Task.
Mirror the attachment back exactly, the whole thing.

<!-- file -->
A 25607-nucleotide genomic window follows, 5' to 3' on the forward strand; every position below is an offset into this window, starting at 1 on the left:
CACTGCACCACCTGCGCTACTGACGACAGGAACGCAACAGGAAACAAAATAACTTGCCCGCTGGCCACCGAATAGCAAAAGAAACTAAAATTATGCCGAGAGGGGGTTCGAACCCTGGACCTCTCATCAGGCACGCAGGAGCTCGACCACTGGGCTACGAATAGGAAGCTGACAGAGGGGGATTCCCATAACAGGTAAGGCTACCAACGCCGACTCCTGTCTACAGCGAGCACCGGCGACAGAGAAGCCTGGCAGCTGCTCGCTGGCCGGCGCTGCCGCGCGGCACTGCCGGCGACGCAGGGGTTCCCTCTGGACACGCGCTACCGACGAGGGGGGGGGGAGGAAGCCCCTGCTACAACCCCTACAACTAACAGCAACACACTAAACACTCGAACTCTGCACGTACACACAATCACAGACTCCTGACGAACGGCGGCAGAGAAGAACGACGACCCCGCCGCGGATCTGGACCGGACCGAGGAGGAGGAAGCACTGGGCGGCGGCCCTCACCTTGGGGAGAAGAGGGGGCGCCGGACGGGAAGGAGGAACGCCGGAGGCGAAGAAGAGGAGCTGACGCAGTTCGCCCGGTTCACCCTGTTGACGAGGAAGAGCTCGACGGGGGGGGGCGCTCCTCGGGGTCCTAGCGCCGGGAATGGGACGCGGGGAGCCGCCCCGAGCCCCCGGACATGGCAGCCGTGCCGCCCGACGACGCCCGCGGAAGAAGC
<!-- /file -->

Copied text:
A 25607-nucleotide genomic window follows, 5' to 3' on the forward strand; every position below is an offset into this window, starting at 1 on the left:
CACTGCACCACCTGCGCTACTGACGACAGGAACGCAACAGGAAACAAAATAACTTGCCCGCTGGCCACCGAATAGCAAAAGAAACTAAAATTATGCCGAGAGGGGGTTCGAACCCTGGACCTCTCATCAGGCACGCAGGAGCTCGACCACTGGGCTACGAATAGGAAGCTGACAGAGGGGGATTCCCATAACAGGTAAGGCTACCAACGCCGACTCCTGTCTACAGCGAGCACCGGCGACAGAGAAGCCTGGCAGCTGCTCGCTGGCCGGCGCTGCCGCGCGGCACTGCCGGCGACGCAGGGGTTCCCTCTGGACACGCGCTACCGACGAGGGGGGGGGGAGGAAGCCCCTGCTACAACCCCTACAACTAACAGCAACACACTAAACACTCGAACTCTGCACGTACACACAATCACAGACTCCTGACGAACGGCGGCAGAGAAGAACGACGACCCCGCCGCGGATCTGGACCGGACCGAGGAGGAGGAAGCACTGGGCGGCGGCCCTCACCTTGGGGAGAAGAGGGGGCGCCGGACGGGAAGGAGGAACGCCGGAGGCGAAGAAGAGGAGCTGACGCAGTTCGCCCGGTTCACCCTGTTGACGAGGAAGAGCTCGACGGGGGGGGGCGCTCCTCGGGGTCCTAGCGCCGGGAATGGGACGCGGGGAGCCGCCCCGAGCCCCCGGACATGGCAGCCGTGCCGCCCGACGACGCCCGCGGAAGAAGC